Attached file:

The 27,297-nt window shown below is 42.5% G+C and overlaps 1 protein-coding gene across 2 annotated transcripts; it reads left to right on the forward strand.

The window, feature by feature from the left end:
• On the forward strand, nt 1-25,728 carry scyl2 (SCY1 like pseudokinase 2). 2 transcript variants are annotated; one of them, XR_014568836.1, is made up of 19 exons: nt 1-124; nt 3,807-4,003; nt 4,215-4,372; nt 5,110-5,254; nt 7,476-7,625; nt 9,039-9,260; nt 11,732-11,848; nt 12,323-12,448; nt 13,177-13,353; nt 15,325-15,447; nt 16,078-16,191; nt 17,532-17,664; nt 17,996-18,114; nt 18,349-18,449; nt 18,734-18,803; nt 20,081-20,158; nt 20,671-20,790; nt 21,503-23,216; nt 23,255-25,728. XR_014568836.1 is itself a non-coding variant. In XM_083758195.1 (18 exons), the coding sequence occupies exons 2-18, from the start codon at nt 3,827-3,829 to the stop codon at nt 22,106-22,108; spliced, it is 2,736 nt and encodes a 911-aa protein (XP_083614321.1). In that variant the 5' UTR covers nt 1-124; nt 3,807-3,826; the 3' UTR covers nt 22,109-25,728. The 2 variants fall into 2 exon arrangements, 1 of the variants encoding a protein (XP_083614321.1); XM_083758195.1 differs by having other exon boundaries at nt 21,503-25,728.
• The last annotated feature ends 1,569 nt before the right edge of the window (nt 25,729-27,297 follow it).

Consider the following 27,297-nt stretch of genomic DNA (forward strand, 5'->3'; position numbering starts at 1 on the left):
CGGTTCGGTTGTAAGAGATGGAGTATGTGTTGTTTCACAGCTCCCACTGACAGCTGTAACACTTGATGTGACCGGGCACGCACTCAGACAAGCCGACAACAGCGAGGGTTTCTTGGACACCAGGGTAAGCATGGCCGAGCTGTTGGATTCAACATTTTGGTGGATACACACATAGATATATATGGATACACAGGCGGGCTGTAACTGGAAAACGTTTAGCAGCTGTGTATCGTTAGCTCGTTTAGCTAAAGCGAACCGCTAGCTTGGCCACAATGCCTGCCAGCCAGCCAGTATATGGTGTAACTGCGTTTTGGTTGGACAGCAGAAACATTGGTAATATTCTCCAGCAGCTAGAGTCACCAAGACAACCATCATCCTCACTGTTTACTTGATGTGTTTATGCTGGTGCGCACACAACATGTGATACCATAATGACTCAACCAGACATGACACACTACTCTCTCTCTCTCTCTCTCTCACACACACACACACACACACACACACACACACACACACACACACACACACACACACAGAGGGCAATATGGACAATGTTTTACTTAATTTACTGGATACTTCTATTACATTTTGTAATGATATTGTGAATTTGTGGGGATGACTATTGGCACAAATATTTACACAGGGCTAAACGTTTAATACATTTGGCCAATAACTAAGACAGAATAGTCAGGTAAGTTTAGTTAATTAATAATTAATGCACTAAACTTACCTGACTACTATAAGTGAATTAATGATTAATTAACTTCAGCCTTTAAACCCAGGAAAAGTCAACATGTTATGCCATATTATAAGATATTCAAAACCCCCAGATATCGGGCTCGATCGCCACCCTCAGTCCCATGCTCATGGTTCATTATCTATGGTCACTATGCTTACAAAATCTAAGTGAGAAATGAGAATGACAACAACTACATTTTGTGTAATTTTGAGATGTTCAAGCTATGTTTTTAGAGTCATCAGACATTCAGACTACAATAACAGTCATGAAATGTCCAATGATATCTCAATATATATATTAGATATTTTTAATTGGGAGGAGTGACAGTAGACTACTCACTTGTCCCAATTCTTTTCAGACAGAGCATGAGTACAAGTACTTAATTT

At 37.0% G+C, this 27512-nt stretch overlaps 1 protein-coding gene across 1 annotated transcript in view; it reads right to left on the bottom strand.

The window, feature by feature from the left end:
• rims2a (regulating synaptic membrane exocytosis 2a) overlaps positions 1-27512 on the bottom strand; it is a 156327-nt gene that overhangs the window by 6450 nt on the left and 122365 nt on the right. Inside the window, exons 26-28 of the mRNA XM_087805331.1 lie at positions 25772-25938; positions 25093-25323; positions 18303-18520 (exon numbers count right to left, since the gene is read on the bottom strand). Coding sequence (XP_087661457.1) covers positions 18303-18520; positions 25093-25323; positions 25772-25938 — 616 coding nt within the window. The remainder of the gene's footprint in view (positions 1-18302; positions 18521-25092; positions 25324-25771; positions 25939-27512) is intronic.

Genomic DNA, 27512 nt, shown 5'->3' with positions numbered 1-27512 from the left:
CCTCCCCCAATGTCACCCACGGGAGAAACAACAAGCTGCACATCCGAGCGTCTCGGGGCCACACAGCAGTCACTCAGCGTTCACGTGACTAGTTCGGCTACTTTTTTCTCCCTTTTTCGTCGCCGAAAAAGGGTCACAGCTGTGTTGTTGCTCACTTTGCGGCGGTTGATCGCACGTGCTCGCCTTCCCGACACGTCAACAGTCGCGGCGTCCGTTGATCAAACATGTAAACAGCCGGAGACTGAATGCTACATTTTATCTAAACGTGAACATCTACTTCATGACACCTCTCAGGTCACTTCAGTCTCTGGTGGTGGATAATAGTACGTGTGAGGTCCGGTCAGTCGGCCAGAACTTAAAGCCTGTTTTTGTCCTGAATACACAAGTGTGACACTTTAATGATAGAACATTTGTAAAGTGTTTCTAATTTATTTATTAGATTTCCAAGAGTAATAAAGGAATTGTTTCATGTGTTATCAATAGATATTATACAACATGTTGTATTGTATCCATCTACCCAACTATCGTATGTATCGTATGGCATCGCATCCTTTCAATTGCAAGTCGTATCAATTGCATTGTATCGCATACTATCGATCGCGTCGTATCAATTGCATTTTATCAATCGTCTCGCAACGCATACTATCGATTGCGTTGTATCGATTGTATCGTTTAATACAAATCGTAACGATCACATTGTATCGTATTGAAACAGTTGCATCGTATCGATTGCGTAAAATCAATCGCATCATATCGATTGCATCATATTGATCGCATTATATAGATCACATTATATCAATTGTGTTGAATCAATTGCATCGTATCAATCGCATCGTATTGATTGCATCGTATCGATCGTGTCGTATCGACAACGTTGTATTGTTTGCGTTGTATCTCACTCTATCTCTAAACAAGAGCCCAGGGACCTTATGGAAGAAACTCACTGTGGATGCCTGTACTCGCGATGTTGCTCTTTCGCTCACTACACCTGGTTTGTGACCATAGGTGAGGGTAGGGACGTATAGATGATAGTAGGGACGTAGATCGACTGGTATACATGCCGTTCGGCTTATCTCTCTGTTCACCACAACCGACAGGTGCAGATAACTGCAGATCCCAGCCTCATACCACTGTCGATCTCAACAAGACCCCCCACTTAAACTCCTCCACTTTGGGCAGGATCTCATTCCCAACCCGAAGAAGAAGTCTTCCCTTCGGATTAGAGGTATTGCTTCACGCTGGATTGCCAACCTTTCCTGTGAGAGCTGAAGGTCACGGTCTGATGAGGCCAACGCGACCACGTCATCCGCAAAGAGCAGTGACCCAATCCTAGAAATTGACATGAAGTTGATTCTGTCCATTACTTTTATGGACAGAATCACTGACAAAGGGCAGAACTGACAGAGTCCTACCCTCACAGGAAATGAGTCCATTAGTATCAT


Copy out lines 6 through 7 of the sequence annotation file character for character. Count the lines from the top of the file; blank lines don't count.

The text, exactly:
CGGTTCGGTTGTAAGAGATGGAGTATGTGTTGTTTCACAGCTCCCACTGACAGCTGTAACACTTGATGTGACCGGGCACGCACTCAGACAAGCCGACAACAGCGAGGGTTTCTTGGACACCAGGGTAAGCATGGCCGAGCTGTTGGATTCAACATTTTGGTGGATACACACATAGATATATATGGATACACAGGCGGGCTGTAACTGGAAAACGTTTAGCAGCTGTGTATCGTTAGCTCGTTTAGCTAAAGCGAACCGCTAGCTTGGCCACAATGCCTGCCAGCCAGCCAGTATATGGTGTAACTGCGTTTTGGTTGGACAGCAGAAACATTGGTAATATTCTCCAGCAGCTAGAGTCACCAAGACAACCATCATCCTCACTGTTTACTTGATGTGTTTATGCTGGTGCGCACACAACATGTGATACCATAATGACTCAACCAGACATGACACACTACTCTCTCTCTCTCTCTCTCTCACACACACACACACACACACACACACACACACACACACACACACACACACACACACAGAGGGCAATATGGACAATGTTTTACTTAATTTACTGGATACTTCTATTACATTTTGTAATGATATTGTGAATTTGTGGGGATGACTATTGGCACAAATATTTACACAGGGCTAAACGTTTAATACATTTGGCCAATAACTAAGACAGAATAGTCAGGTAAGTTTAGTTAATTAATAATTAATGCACTAAACTTACCTGACTACTATAAGTGAATTAATGATTAATTAACTTCAGCCTTTAAACCCAGGAAAAGTCAACATGTTATGCCATATTATAAGATATTCAAAACCCCCAGATATCGGGCTCGATCGCCACCCTCAGTCCCATGCTCATGGTTCATTATCTATGGTCACTATGCTTACAAAATCTAAGTGAGAAATGAGAATGACAACAACTACATTTTGTGTAATTTTGAGATGTTCAAGCTATGTTTTTAGAGTCATCAGACATTCAGACTACAATAACAGTCATGAAATGTCCAATGATATCTCAATATATATATTAGATATTTTTAATTGGGAGGAGTGACAGTAGACTACTCACTTGTCCCAATTCTTTTCAGACAGAGCATGAGTACAAGTACTTAATTT

At 37.0% G+C, this 27512-nt stretch overlaps 1 protein-coding gene across 1 annotated transcript in view; it reads right to left on the bottom strand.